For good

Lately I cannot stop singing the song For Good from the musical Wicked. I’m either singing parts of it out loud or it plays over and over in my head. Love that song!

“I’ve heard it said
That people come into our lives for a reason
Bringing something we must learn
And we are led
To those who help us most to grow
If we let them
And we help them in return
Well, I don’t know if I believe that’s true
But I know I’m who I am today
Because I knew you…”

This is exactly how I feel. This journey has brought so many different people in our lives for various reasons. I’ve connected with strong, amazing mothers who have had to endure life’s greatest heartaches. I’ve met caring specialists who truly have our best interest at heart. I’ve met prayer warriors who consistently pray for our son even though they’ve never had interactions with him. I even had a complete stranger message me and ask if they could send our son a “box of sunshine.” Wow. There are so many outstanding people in our lives. Connecting. With us.

After thinking about this I thought about the what ifs. What if our son hadn’t been medically complicated? What if he didn’t have congenital disorder of glycosylation? No doubt it would be so wonderful not to have the daily struggles and worries….but I wouldn’t change it for the world. He’s making a difference. We’re making a difference. We are truly connecting with others and timagehat’s a feeling I can’t explain. Erasing the people who are making me who I am is something I wouldn’t want to do.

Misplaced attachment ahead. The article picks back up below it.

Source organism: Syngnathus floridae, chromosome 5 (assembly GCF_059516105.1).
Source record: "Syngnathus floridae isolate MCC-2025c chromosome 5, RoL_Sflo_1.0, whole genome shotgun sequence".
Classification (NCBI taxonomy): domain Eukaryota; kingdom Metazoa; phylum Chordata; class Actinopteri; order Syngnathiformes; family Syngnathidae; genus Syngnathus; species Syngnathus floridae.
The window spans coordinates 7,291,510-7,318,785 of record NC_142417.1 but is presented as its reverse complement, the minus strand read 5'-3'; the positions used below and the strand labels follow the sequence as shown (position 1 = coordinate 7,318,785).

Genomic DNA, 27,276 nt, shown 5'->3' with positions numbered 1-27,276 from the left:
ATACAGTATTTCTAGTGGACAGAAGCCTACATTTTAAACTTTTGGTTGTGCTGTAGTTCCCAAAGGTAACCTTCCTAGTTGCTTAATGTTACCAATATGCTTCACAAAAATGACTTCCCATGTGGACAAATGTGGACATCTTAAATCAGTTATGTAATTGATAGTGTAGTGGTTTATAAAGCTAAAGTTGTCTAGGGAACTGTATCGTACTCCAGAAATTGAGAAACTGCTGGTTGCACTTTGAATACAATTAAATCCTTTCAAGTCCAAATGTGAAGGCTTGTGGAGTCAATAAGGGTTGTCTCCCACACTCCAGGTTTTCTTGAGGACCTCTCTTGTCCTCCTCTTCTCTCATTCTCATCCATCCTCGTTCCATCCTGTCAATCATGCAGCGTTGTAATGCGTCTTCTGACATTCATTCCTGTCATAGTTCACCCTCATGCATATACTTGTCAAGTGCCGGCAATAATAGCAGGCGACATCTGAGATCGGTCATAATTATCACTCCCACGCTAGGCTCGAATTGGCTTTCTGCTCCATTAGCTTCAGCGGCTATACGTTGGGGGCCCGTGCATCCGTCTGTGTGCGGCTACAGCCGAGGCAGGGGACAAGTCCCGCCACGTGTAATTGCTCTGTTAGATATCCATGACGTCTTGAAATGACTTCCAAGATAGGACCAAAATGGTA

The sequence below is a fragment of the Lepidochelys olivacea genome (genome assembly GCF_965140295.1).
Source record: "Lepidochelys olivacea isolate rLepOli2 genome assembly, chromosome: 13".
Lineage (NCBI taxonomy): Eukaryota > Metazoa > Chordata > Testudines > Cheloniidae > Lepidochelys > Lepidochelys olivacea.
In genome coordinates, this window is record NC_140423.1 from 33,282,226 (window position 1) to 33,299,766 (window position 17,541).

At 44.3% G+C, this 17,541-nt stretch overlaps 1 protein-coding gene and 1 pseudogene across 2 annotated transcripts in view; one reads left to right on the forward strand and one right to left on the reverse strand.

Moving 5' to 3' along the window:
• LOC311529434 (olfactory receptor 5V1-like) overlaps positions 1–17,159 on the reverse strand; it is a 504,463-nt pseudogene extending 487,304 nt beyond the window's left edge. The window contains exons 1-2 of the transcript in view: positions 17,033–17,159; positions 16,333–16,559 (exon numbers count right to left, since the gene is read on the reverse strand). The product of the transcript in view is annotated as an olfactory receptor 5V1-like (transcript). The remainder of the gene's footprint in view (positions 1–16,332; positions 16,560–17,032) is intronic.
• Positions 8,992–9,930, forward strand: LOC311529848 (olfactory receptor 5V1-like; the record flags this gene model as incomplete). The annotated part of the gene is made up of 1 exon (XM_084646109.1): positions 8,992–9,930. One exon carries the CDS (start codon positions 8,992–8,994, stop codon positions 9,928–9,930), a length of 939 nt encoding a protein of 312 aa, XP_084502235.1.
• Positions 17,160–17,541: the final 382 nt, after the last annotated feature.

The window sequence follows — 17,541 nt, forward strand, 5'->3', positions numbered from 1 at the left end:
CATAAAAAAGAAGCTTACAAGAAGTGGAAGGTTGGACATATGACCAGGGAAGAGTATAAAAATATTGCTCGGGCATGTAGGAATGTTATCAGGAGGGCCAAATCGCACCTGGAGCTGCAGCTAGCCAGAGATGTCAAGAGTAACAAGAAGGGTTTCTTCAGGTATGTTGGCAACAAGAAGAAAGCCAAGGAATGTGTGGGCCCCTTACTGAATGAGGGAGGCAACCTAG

The part of the song that really gets me is “I know I’m who I am today because I knew you…”

He’s making me who I am. You’re making me who I am. I am learning what it’s like to truly live. I can only hope that when you reflect on your life there is a part in you that you can say….because I knew him….

 

 

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Expectations

We aren’t sure if our son will ever walk unassisted. We don’t know when and if he will say his first words. There is a harsh reality that comes with having a child who is affected by this rare disorder. I’ve learned not to have any expectations.

I live in the moment. I have to. I live in joyous moments and not defeating thoughts. I can’t live in the depressing reality that my son may never have the ability to care for himself, drive a car, or get married and have children. I celebrate every small achievement. I smile when I hear my son say a different consonant when he’s babbling. If I think of him never saying “mom” or “I love you” the tears immediately start. So, I stop thinking and I look at him.

He does say “I love you”….with his eyes and his touch. When he touches my face and looks at me he says everything he can’t. His smile says thank you, his eyes say you’re the best, his cry say hold me and his laugh says there’s nothing better than this. He does speak to me, just not in the way that you would expect.

So, no expectations. There was a time when here was where we wanted to be. Rolling over. Lifting his head on his tummy. Mouthing toys. Waving. YES!! Waving. So, we’ll set goals to get there and soon enough there will be here. It may take weeks, months, or even a year. I won’t expect it. We’ll just work, wait, celebrate. Work. Wait. Celebrate.

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